Objective: To compare the effectiveness of closed system suctioning (CSS) and open system suctioning (OSS) and the side effects on gas exchange and haemodynamics, during pressure-controlled ventilation (PCV) or continuous positive airway pressure (CPAP).
Design: Bench test and porcine lung injury model.
Participants: Twelve bronchoalveolar saline-lavaged pigs.
Setting: Research laboratory in a university hospital.
Interventions: In a mechanical lung, the efficacy of OSS and CSS with 12 and 14 Fr catheters were compared during volume-control ventilation, PCV, CPAP 0 or 10 cmH(2)O by weighing the suction system before and after aspirating gel in a transparent trachea. Side effects were evaluated in the animals with the same ventilator settings during suctioning of 5, 10 or 20 s duration.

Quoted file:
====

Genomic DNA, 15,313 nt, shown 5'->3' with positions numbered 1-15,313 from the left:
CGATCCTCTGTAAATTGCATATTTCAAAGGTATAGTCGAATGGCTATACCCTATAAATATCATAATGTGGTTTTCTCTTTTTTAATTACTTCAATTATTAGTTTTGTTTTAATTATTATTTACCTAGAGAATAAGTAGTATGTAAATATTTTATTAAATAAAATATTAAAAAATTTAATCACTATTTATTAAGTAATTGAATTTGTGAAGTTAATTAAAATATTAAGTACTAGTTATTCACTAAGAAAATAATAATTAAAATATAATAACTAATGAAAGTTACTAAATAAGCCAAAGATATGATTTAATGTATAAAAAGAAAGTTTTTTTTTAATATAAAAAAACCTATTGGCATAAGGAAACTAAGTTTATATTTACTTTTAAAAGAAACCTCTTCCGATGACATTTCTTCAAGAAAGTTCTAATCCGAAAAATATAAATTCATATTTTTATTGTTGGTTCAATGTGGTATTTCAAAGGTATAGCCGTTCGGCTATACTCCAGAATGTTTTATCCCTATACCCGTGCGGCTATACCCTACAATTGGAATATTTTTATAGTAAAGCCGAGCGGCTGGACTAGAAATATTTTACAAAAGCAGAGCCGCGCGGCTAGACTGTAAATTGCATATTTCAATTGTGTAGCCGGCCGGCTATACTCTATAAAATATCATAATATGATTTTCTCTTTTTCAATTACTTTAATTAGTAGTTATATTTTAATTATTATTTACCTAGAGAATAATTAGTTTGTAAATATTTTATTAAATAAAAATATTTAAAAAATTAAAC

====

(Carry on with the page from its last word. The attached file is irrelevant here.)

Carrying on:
Measurements and results: Suctioning with 12 and 14 Fr catheters was significantly more efficient with OSS (1.9+/-0.1, 2.8+/-0.9 g) and with CSS during CPAP 0 cmH(2)O (1.8+/-0.2, 4.2+/-0.5 g) as compared to CSS during PCV (0.2+/-0.2, 0.8+/-0.3 g) or CPAP 10 cmH(2)O (0.0+/-0.1, 0.7+/-0.4 g), p<0.01 (means +/- SD). OSS and CSS at CPAP 0 cmH(2)O resulted in a marked decrease in SpO(2), mixed venous oxygen saturation and tracheal pressure, p<0.001, but the side effects were considerably fewer during CSS with PCV and CPAP 10 cmH(2)O, p<0.05.
Conclusions: Irrespective of catheter size, OSS and CSS during CPAP 0 cmH(2)O were markedly more effective than CSS during PCV and CPAP 10 cmH(2)O but had worse side effects. However, the side effects lasted less than 5 min in this animal model. Suctioning should be performed effectively when absolutely indicated and the side effects handled adequately.